Probes visiting Jupiter and its moons protect their equipment from X-rays with titanium shielding. Juno had 180 kg of the stuff. Europa Clipper is expected to have about that much too.

Terrestrial shielding such as the apron you wear at the dentist uses denser materials such as lead. (Almost anything is denser than titanium!)

Compared to titanium, lead has 4x the atomic weight and 2.5x the density, so per kg you'd expect lead to shield better, because 4 / 2.5 > 1.

This is confirmed by the Health Physics Society:

A titanium [dentist's patient] apron would weigh about 6.6 times a lead apron.

Their calculations use a NIST table of mass attenuation coefficients and mass energy-absorption coefficients as a function of photon energy, 0.001 to 100 MeV. That range covers (I think) most of what Jupiter spews at its moons.

If low mass is so important on a space probe, why is titanium preferred to lead, which would be lighter, cheaper, easier to machine, etc?

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    $\begingroup$ The forms of radiation trapped by Jupiter's magnetic fields will be charged particles, not photons. Depending on the specifics, charged particles are stopped by electron density not mass density, and electrons scale with protons, not protons+neutrons. Titanium has more electrons per kilogram than lead because heavier nuclei have way more neutrons than protons. It's more complicated at high energy (many MeV) where electrons and photons both make "showers" of electrons+photons and pair-production scales with $Z^2$. $\endgroup$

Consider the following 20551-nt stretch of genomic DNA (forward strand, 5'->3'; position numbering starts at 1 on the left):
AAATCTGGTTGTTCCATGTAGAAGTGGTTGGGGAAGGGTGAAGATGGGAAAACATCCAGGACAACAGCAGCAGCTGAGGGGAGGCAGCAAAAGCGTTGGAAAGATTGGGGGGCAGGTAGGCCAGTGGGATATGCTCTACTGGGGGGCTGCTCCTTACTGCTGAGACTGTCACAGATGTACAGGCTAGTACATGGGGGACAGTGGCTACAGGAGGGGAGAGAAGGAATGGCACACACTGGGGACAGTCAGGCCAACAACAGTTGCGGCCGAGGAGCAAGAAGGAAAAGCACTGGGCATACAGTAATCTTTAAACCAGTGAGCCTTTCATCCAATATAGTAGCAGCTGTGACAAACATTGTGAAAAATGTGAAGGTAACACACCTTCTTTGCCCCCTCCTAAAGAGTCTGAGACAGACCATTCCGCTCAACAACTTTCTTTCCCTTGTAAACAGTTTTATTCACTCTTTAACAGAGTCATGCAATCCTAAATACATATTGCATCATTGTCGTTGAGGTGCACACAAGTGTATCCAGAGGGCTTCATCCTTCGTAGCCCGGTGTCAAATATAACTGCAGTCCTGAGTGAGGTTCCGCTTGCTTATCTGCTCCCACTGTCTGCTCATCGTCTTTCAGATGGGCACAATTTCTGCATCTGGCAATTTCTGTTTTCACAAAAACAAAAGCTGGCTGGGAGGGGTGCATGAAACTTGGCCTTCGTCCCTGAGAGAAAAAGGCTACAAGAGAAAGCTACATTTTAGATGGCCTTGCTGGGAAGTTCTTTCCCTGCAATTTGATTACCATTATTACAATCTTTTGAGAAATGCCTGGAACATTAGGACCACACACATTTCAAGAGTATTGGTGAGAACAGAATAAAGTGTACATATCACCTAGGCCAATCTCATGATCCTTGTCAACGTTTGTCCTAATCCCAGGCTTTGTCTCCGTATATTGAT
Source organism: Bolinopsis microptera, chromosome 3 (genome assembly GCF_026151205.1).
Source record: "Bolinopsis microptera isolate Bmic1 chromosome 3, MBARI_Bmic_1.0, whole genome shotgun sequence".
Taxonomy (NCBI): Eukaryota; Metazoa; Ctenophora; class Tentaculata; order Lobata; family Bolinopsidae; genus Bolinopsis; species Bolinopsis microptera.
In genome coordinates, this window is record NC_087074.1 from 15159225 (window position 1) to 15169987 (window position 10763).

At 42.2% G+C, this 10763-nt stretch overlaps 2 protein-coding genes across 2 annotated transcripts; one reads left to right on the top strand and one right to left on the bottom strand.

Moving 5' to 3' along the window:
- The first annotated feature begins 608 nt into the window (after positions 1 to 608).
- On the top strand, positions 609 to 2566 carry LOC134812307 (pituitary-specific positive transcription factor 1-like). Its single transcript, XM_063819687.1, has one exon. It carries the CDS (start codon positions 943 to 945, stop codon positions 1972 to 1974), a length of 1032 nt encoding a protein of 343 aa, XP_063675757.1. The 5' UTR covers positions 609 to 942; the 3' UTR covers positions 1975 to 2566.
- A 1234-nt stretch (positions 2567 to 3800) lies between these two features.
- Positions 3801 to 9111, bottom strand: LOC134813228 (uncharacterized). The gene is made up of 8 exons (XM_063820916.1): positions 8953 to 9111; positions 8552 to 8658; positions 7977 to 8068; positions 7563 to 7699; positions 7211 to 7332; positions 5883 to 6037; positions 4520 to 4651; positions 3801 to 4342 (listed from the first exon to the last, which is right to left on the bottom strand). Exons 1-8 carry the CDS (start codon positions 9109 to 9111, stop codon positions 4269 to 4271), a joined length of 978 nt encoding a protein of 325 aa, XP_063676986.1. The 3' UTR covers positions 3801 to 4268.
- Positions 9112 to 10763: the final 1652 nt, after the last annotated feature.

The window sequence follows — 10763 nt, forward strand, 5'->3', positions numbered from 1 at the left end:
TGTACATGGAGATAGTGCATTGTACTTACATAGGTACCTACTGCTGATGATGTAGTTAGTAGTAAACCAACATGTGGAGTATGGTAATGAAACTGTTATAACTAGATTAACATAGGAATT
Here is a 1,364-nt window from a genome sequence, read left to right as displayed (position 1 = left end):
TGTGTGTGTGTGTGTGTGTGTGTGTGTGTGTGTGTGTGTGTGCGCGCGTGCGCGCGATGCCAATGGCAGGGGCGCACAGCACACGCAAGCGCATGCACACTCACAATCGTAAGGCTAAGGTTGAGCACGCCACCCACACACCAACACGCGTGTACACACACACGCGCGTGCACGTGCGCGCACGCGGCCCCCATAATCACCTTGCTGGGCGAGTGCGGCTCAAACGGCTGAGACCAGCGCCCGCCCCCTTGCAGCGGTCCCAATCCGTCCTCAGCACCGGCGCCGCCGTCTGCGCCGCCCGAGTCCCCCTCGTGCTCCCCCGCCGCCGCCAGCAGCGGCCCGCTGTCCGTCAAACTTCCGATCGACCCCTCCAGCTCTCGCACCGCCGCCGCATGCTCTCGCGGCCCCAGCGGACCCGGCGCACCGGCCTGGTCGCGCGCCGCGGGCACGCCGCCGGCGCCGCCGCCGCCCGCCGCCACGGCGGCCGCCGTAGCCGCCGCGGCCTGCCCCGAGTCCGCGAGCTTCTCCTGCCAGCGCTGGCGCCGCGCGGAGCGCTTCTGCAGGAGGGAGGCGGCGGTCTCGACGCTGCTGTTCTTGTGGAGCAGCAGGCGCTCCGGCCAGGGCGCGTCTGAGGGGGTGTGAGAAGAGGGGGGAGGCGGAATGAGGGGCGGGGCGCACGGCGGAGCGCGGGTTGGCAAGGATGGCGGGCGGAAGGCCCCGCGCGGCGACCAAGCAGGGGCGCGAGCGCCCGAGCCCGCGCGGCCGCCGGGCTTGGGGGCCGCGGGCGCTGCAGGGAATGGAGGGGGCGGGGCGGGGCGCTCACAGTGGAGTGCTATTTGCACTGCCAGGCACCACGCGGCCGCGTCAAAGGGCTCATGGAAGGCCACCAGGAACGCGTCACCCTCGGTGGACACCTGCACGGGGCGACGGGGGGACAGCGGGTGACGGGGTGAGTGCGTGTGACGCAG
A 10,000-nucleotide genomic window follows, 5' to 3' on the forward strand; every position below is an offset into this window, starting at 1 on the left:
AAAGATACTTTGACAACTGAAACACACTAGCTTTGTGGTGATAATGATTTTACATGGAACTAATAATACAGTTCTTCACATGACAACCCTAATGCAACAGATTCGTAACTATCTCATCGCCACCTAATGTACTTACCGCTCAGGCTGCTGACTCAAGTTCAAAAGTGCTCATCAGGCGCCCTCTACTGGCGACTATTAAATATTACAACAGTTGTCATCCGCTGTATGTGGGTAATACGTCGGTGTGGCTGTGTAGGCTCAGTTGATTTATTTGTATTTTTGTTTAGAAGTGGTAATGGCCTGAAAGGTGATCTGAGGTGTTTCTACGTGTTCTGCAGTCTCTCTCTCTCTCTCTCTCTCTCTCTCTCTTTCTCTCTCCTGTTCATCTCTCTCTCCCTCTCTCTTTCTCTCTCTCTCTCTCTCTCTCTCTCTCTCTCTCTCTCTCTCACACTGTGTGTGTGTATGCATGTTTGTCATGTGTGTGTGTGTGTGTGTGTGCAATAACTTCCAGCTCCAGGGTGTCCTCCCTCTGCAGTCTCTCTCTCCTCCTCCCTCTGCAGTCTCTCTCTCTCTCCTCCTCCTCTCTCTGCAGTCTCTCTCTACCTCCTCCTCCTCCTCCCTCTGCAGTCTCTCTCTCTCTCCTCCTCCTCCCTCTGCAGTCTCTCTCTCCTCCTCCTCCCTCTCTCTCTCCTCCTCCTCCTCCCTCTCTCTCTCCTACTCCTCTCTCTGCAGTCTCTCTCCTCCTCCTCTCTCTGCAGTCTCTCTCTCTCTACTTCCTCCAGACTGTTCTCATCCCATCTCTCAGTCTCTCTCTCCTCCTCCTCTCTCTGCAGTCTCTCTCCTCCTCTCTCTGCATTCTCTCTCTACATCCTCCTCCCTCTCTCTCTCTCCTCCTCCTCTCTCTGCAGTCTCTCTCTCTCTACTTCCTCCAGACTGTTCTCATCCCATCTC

– uhoh
    Commented Dec 3, 2019 at 2:06
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    $\begingroup$ There’s stopping data for electrons, including plotting ability, in the ESTAR database: physics.nist.gov/PhysRefData/Star/Text/method.html $\endgroup$ Commented Dec 3, 2019 at 2:59
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    $\begingroup$ You can find plots of electron vs proton density at Jupiter here: lasp.colorado.edu/home/mop/files/2015/08/jupiter_ch27-1.pdf $\endgroup$ Commented Dec 3, 2019 at 14:38